People who are building glass houses shouldn't throw stones - unless they first bounce them around in a testing room to gauge the damage.
That is one of the few tests not being conducted in a boxy structure erected in the parking lot of the Toledo Art Museum as part of planning for the facility's $27 million Glass Pavilion.
Museum officials are toying with everything from whether paint looks better sprayed on or rolled to the best way of exhibiting collection pieces in a building whose exterior will have no square corners and which will be made entirely of glass.
"We're testing things under the conditions they will be used under," explained Terry Beamsley, assistant director.
The testing structure isn't unique.
When the Houston Museum of Fine Arts constructed a second gallery four years ago for its collection of European and American art and antiquities, it built a testing facility.
"It didn't look like anything from the outside," said spokesman Frances Carter Stephens. "But the interior was a test gallery. It yielded significant information about what building materials to use and important information on how lighting would fall on paintings."
Such facilities are an expansion of the common construction industry practice of building mock-ups to show customers how an architectural feature will look, said Lowell Metzger, a construction manager with contractor Rudolph Libbe Inc., in metro Toledo.
One example, he explained, would be an eight-foot section of masonry wall including a corner and unique features. He said he is aware of no other use of a testing facility by Rudolph Libbe.
David Wyatt, who is involved in selecting construction materials for an Akron architectural firm, praised such testing facilities.
He said the Toledo museum's isn't unique but it's probably one of the first such uses of the concept. "With a unique facility, it's necessary for quality assurance to get certain systems and materials right," he said. "You can't always rely on the construction process to experiment."
The 76,000-square-foot Glass Pavilion, which will be built at Monroe Street and Parkwood Avenue across from the main museum, will house the institution's world-renowned glass collection, studios for making decorative glass, a restaurant, outdoor courtyards, and a meeting room.
Construction is expected to begin soon, and opening is scheduled for spring, 2006.
Now, however, activity is concentrated in a squat, unattractive structure behind the museum, where officials are discovering what works and what doesn't, what they like and what they don't.
In pursuit of its mission, the testing structure duplicates features that will be found in the glass pavilion: It is 16 feet tall, with an exterior wall made of the same three-quarter-inch-thick laminated glass that will be used on the exterior of the pavilion, and it has some interior walls made of glass, just as will the new building.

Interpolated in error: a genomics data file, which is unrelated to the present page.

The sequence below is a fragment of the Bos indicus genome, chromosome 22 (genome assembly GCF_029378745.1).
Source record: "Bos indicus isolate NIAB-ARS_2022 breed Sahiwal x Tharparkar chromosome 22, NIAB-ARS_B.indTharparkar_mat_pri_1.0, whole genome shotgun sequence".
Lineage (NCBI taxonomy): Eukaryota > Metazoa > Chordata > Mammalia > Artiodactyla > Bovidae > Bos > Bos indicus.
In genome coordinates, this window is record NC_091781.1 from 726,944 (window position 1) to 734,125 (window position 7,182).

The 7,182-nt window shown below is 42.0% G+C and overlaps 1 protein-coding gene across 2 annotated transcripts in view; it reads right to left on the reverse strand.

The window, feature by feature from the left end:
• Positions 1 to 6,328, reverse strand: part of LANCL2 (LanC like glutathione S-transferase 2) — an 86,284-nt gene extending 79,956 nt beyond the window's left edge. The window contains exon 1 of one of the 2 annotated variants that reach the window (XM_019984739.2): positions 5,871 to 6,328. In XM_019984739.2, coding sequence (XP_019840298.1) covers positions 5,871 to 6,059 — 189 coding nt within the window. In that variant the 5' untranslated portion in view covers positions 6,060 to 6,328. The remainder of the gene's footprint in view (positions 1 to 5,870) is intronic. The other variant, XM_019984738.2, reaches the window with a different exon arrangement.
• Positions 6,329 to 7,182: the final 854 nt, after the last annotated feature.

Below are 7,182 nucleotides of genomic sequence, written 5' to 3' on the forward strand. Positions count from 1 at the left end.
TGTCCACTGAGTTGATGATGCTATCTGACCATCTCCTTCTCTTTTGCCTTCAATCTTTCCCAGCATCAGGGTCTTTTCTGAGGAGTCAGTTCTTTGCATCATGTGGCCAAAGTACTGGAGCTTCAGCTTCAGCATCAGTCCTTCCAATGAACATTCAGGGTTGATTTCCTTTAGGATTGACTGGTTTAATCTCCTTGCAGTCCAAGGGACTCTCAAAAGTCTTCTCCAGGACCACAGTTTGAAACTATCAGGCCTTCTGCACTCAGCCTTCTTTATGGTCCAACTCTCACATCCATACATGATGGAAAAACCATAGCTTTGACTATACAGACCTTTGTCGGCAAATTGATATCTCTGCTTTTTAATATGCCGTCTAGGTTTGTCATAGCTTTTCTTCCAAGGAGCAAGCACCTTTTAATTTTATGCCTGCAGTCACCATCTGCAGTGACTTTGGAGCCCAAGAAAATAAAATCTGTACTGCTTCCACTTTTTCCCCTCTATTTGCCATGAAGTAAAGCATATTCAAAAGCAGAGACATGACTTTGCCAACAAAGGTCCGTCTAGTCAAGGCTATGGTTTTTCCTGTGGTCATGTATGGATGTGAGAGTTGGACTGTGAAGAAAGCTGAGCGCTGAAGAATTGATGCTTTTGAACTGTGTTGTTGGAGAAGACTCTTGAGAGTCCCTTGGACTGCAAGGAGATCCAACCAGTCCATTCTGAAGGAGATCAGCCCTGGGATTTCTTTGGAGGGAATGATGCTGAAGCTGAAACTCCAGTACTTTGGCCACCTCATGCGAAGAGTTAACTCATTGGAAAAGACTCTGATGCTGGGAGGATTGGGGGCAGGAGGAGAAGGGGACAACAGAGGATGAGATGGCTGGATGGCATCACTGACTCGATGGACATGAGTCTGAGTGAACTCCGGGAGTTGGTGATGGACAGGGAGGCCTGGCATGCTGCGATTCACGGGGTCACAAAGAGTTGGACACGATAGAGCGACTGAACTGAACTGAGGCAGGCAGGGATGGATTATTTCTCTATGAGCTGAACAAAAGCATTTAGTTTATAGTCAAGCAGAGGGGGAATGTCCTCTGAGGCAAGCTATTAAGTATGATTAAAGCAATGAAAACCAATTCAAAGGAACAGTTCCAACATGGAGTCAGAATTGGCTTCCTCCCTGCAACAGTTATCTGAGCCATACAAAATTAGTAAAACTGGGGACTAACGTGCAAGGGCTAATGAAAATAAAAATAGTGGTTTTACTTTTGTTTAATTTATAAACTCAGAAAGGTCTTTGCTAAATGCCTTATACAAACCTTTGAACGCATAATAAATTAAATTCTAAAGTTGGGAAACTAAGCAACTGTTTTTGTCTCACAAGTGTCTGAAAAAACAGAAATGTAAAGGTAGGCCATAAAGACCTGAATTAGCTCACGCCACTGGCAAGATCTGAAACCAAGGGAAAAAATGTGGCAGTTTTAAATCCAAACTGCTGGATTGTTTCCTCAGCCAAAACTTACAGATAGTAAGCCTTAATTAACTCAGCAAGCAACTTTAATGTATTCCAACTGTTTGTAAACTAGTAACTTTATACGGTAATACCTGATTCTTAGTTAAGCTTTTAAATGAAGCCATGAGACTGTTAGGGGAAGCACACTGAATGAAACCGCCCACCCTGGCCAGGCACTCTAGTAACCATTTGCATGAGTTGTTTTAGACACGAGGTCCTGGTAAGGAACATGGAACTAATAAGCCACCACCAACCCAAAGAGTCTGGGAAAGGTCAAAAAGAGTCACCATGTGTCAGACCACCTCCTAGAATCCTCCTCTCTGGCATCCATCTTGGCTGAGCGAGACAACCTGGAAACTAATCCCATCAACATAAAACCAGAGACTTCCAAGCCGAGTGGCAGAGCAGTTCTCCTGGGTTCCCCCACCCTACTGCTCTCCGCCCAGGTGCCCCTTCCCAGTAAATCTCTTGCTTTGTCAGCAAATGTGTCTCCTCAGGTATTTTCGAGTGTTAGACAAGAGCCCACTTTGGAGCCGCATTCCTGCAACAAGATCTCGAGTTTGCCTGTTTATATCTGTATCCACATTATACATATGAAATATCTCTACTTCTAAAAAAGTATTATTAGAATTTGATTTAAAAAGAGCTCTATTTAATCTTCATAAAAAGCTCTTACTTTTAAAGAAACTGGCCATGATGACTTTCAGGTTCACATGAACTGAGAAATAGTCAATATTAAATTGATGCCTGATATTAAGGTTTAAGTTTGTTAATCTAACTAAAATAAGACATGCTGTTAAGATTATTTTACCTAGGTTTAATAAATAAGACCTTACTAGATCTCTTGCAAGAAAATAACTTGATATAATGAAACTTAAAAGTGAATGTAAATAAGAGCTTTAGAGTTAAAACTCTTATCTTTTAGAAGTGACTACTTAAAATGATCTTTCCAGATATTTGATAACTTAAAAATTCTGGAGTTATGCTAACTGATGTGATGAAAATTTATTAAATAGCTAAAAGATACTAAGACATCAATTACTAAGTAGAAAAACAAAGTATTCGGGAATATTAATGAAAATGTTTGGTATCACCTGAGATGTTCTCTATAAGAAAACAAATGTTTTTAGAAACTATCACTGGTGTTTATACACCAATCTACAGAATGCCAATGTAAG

Already, the facility has helped avert costly mistakes.
Ms. Beamsley, who is overseeing the construction project, leans over to point out air bubbles that erupted in a row of caulking injected into the space between two adjoining glass panels to keep out air. There was no such problem with competing products tested elsewhere. Obviously, the problem product has been eliminated from contention.
The building will include about 370 panels of glass.
Lighting tracks installed in the ceiling provide for tests of various styles of fixtures. Planners initially liked the look of a larger, canister-like fixture. But when they installed it, they discovered that the bulb was too close to the bottom of the fixture and cast a reflection that showed up on the glass walls. As a result, they are now considering smaller canisters that prevent that problem.
"There would be no way of knowing something like that ahead of time without a facility like this," Ms. Beamsley noted.
The test room has pedestals similar to those that will be used to display art objects. Although pedestals are white-washed, curators learned that glass art, in a room flooded with light, would show up better if the display base were black.
As an alternative to standard wood, curators are experimenting with pedestals made of acoustical panels to determine whether their sound-deadening properties would make them a better choice.
The effect of light in an all-glass room is an important consideration, Ms. Beamsley said.
Helping curators determine its impact - besides the testing facility - is a computer simulation performed by the project's lighting consultant which calculates how light will fall at every point in the pavilion throughout the year.
The test facility is even yielding information on cleaning methods. Curators were concerned about how best to clean glass in narrow hallways with glass walls on either side. "We think people will be able to do it with squeegees with extension poles," Ms. Beamsley said.
Pieces of colored paper as well as Owens Corning insulation are pressed against glass panels in a test of how to best protect the glass as construction continues after it is installed.
Also being tested are various shades and treatments for concrete floors that planners are studying.
The humble-looking testing facility has generated many questions since its construction last August in the shadow of the neoclassical museum. Most people simply want to know what it is. Officials have even conducted tours for community and volunteer groups.
The museum plans to continue to use the facility until the new building is completed.
Contact Gary Pakulski at: email@example.com or 419-724-6082.